A Father’s Example

From the September 1998 Trumpet Print Edition

Experts agree that a true leader is trained from early childhood. Strong families—with an active father at the helm—build strong leaders. Let’s look at an example of the kind of male leadership we are referring to.

Lee Iacocca, former CEO for Chrysler, wrote this about his father. “Whenever times were tough in our family, it was my father who kept our spirits up. No matter what happened, he was always there for us. He was a philosopher, full of little sayings and homilies about the ways of the world. His favorite theme was that life has its ups and downs and that each person has to come to terms with his own share of misery. ‘You’ve got to accept a little sorrow in life,’ he’d tell me when I was upset about a bad grade in school or some other disappointment. ‘You’ll never really know what happiness is unless you have something to compare it to.’

“At the same time, he hated to see any of us unhappy and would always try to cheer us up. Whenever I was worried about anything, he’d say: ‘Tell me, Lido, what were you so upset about last month? Or last year? See—you don’t even remember! So maybe whatever you are worried about today isn’t really all that bad. Forget it, and move on to tomorrow.’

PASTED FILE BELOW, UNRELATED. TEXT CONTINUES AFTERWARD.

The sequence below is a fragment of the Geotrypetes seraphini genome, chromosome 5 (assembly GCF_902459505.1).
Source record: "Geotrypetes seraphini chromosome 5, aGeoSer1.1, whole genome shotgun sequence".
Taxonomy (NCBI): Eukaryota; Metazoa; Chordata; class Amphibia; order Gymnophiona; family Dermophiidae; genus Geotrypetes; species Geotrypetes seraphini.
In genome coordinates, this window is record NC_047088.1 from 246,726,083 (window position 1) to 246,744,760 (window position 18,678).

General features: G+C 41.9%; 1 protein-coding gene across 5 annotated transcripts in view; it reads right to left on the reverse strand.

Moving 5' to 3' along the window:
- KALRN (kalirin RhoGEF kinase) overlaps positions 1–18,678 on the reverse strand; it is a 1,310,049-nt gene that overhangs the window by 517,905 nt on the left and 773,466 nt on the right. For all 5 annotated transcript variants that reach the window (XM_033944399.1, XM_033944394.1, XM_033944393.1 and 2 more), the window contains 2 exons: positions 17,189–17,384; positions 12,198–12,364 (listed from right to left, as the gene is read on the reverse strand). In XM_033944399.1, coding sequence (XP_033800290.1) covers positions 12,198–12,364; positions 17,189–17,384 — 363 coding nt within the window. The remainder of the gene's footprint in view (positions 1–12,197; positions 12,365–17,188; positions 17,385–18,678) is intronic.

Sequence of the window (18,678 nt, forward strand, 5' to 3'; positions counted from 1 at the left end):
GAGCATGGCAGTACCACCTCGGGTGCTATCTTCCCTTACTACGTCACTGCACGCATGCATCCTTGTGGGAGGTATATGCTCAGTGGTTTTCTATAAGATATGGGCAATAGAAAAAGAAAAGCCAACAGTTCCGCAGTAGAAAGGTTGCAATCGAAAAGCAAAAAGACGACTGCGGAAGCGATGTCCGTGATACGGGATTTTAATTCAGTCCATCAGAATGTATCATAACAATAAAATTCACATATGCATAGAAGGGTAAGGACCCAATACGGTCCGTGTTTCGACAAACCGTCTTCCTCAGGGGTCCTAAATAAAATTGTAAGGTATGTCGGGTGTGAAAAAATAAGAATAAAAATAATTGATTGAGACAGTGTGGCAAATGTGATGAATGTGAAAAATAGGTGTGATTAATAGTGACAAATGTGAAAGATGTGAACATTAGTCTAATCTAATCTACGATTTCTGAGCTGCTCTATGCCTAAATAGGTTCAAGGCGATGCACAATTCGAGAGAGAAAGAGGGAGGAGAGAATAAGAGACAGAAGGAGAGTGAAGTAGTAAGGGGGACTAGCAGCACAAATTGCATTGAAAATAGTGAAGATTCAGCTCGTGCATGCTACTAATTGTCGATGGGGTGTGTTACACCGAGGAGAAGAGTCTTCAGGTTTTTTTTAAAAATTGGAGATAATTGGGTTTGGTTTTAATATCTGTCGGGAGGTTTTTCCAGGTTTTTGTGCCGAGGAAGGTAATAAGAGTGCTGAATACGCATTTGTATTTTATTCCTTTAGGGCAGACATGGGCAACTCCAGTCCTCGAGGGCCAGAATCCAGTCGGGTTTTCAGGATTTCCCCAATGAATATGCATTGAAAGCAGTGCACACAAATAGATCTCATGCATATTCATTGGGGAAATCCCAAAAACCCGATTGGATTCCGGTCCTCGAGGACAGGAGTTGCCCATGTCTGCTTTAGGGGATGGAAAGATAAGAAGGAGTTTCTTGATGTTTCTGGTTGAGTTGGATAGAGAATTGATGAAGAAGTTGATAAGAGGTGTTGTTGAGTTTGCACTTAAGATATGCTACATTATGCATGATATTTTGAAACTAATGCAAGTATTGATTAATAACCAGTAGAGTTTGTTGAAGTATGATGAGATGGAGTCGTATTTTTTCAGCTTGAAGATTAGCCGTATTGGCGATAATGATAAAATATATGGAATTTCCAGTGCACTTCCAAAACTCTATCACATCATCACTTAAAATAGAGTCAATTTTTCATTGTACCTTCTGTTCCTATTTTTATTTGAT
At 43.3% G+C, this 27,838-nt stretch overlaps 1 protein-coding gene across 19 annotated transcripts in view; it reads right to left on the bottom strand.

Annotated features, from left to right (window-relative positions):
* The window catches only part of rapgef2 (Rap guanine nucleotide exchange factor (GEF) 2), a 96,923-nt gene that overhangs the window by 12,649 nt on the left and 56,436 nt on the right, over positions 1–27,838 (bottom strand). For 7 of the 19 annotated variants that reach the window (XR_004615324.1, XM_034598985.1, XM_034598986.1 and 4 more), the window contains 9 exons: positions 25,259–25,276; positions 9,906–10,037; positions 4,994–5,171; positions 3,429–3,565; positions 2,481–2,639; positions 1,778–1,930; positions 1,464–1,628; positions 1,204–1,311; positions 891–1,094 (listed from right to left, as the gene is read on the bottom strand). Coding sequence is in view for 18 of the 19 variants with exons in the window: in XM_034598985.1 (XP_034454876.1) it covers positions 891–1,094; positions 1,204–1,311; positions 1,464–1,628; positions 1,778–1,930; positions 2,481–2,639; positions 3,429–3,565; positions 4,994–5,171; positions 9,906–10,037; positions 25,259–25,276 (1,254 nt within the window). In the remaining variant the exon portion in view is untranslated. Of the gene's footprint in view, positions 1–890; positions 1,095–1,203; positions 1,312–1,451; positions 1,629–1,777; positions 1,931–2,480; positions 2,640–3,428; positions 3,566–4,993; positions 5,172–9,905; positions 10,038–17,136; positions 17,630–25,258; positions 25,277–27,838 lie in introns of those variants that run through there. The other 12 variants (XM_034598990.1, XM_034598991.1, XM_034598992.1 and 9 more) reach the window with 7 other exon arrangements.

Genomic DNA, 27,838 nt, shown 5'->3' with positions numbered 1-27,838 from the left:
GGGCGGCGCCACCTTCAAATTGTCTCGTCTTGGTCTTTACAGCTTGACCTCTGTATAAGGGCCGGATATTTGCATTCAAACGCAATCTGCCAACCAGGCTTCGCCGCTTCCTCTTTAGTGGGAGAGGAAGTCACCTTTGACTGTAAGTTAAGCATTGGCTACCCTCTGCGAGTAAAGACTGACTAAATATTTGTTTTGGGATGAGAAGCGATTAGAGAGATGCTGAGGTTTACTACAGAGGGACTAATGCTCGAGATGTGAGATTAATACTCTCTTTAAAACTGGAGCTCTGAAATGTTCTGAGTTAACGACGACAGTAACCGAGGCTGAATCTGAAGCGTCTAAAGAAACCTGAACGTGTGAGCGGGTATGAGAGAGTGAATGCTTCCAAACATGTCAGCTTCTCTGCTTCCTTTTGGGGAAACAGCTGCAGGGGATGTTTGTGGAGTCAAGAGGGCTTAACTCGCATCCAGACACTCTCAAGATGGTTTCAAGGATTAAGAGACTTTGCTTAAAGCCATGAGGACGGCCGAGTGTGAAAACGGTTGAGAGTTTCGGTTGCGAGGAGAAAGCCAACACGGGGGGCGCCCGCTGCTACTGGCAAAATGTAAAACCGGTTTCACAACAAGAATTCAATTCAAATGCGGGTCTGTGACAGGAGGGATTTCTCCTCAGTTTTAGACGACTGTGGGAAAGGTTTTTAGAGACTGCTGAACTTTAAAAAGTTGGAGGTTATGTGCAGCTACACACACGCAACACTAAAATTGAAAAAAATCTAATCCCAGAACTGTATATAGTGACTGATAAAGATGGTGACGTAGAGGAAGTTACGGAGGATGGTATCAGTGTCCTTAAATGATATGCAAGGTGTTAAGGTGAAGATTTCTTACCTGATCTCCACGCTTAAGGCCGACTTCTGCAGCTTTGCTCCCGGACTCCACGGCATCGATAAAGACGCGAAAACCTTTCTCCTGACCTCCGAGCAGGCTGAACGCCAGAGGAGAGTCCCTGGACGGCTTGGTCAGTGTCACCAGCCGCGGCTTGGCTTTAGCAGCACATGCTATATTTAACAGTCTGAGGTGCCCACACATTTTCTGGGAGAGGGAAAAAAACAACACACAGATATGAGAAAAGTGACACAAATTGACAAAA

“During hard times, he was always the optimist. ‘Just wait,’ he’d tell me whenever things looked bleak, ‘the sun’s gonna come out. It always does.’ Many years later, when I was trying to save Chrysler from bankruptcy, I missed my father’s comforting words. I’d say, ‘Hey, Pop, where’s the sun, where’s the sun!’ He never let any of us surrender to despair, and I confess there was more than one moment in 1981 when I felt ready to throw in the towel. I kept my sanity in those days by recalling his favorite saying: It looks bad right now, but remember, this too shall pass’” (Iacocca: An Autobiography, p. 10). This is the kind of father-leadership our families need today. Unfortunately, the majority do not have it.